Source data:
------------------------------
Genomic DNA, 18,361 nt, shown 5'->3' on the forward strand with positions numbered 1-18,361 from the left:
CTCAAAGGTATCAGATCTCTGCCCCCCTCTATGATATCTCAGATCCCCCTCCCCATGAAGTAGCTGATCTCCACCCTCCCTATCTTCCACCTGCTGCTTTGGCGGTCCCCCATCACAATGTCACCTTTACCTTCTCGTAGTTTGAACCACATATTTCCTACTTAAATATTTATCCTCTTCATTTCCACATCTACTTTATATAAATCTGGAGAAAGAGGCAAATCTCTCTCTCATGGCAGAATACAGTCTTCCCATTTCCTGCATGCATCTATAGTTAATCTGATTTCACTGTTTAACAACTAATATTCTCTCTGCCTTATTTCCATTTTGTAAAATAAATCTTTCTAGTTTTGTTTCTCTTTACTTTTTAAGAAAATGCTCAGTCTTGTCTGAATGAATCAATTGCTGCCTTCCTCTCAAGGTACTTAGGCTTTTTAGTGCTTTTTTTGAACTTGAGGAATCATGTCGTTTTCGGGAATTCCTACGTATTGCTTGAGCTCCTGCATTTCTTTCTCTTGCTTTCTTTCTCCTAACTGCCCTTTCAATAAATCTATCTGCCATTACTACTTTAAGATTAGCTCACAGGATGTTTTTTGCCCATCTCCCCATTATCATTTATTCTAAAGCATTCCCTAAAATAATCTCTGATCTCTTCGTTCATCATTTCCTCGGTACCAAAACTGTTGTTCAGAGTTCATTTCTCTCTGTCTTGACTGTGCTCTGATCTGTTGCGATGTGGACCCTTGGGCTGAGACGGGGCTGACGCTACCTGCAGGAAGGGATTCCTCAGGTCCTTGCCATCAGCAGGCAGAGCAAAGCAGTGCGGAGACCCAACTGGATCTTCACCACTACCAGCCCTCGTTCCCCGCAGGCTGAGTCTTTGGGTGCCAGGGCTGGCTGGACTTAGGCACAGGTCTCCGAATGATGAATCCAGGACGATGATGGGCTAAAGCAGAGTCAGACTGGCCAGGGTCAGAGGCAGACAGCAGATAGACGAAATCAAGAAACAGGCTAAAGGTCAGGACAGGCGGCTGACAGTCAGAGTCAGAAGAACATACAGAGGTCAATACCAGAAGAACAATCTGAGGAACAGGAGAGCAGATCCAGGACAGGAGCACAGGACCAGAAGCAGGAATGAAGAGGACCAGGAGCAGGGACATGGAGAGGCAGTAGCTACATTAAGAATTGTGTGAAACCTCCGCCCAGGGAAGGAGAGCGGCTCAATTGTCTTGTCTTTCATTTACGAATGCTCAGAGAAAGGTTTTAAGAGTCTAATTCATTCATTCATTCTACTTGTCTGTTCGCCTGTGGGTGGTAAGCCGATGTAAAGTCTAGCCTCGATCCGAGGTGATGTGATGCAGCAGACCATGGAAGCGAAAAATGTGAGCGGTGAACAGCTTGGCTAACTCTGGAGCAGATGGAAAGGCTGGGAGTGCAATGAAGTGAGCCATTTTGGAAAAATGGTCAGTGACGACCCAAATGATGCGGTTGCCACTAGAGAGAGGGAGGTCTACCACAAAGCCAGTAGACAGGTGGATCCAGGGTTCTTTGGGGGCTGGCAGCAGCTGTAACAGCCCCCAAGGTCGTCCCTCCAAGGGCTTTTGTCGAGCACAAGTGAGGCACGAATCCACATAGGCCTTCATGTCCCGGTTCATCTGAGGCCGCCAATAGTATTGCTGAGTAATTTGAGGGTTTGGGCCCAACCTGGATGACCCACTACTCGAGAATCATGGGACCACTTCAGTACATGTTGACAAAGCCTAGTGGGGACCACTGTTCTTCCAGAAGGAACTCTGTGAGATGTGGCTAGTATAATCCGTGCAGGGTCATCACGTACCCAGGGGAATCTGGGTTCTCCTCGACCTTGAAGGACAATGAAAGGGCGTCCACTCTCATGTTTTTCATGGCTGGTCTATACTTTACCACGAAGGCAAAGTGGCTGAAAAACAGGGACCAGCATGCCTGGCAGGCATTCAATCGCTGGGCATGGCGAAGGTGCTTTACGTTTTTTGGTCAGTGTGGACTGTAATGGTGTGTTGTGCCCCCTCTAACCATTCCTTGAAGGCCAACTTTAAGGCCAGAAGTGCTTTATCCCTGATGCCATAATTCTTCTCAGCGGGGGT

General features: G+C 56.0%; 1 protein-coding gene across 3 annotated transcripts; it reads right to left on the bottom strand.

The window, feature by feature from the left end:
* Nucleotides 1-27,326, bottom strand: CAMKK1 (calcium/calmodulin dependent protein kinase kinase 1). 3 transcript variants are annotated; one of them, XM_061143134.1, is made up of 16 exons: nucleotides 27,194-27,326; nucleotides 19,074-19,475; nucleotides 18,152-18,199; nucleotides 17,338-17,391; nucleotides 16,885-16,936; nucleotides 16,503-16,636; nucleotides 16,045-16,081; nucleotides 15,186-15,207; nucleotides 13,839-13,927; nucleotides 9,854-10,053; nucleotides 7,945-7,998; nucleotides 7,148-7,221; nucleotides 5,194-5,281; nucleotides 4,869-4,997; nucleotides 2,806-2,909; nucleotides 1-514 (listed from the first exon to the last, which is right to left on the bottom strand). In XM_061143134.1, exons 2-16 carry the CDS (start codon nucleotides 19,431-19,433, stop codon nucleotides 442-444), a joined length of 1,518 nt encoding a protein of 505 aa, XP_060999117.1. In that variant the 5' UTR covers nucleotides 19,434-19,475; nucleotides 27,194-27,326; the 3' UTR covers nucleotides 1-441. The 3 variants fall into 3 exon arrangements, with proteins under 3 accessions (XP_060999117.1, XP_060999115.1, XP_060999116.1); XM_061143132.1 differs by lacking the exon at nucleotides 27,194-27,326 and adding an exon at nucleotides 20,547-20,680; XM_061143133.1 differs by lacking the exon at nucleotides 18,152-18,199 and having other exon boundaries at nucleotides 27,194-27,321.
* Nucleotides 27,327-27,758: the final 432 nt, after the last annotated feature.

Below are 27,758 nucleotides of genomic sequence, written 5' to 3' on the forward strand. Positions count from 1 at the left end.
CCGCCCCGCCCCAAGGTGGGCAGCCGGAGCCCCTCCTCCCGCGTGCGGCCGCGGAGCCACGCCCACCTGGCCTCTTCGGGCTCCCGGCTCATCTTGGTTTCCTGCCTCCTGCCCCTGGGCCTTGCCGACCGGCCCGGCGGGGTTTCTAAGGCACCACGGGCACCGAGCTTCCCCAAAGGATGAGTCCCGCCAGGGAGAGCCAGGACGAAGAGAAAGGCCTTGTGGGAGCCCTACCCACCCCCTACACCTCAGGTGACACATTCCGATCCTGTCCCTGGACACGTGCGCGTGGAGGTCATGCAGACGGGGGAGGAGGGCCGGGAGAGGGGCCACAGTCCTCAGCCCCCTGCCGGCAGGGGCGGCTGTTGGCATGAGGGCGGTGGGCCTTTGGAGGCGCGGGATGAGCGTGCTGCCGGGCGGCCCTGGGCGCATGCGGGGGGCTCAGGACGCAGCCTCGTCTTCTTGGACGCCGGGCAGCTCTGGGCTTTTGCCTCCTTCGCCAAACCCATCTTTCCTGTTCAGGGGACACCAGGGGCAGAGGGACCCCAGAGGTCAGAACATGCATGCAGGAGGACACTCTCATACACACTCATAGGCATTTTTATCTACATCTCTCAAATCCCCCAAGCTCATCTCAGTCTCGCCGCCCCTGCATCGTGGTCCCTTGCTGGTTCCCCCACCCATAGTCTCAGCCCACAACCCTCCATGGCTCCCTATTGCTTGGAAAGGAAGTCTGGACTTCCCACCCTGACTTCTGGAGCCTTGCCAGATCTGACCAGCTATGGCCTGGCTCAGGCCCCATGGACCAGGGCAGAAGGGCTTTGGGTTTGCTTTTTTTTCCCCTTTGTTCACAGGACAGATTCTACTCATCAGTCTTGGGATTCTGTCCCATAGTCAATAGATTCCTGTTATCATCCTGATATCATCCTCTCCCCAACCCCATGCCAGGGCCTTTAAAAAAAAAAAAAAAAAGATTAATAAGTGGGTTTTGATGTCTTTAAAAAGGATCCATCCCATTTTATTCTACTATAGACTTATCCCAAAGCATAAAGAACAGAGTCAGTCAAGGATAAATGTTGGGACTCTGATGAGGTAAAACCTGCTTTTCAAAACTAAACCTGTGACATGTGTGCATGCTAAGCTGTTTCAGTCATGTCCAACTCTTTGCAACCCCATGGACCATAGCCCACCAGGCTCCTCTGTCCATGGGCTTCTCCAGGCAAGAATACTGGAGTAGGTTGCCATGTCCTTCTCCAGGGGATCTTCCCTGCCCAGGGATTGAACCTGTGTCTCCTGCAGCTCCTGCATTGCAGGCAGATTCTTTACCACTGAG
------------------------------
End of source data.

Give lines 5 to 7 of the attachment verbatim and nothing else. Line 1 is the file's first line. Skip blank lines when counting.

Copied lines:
* Nucleotides 1-27,326, bottom strand: CAMKK1 (calcium/calmodulin dependent protein kinase kinase 1). 3 transcript variants are annotated; one of them, XM_061143134.1, is made up of 16 exons: nucleotides 27,194-27,326; nucleotides 19,074-19,475; nucleotides 18,152-18,199; nucleotides 17,338-17,391; nucleotides 16,885-16,936; nucleotides 16,503-16,636; nucleotides 16,045-16,081; nucleotides 15,186-15,207; nucleotides 13,839-13,927; nucleotides 9,854-10,053; nucleotides 7,945-7,998; nucleotides 7,148-7,221; nucleotides 5,194-5,281; nucleotides 4,869-4,997; nucleotides 2,806-2,909; nucleotides 1-514 (listed from the first exon to the last, which is right to left on the bottom strand). In XM_061143134.1, exons 2-16 carry the CDS (start codon nucleotides 19,431-19,433, stop codon nucleotides 442-444), a joined length of 1,518 nt encoding a protein of 505 aa, XP_060999117.1. In that variant the 5' UTR covers nucleotides 19,434-19,475; nucleotides 27,194-27,326; the 3' UTR covers nucleotides 1-441. The 3 variants fall into 3 exon arrangements, with proteins under 3 accessions (XP_060999117.1, XP_060999115.1, XP_060999116.1); XM_061143132.1 differs by lacking the exon at nucleotides 27,194-27,326 and adding an exon at nucleotides 20,547-20,680; XM_061143133.1 differs by lacking the exon at nucleotides 18,152-18,199 and having other exon boundaries at nucleotides 27,194-27,321.
* Nucleotides 27,327-27,758: the final 432 nt, after the last annotated feature.

Below are 27,758 nucleotides of genomic sequence, written 5' to 3' on the forward strand. Positions count from 1 at the left end.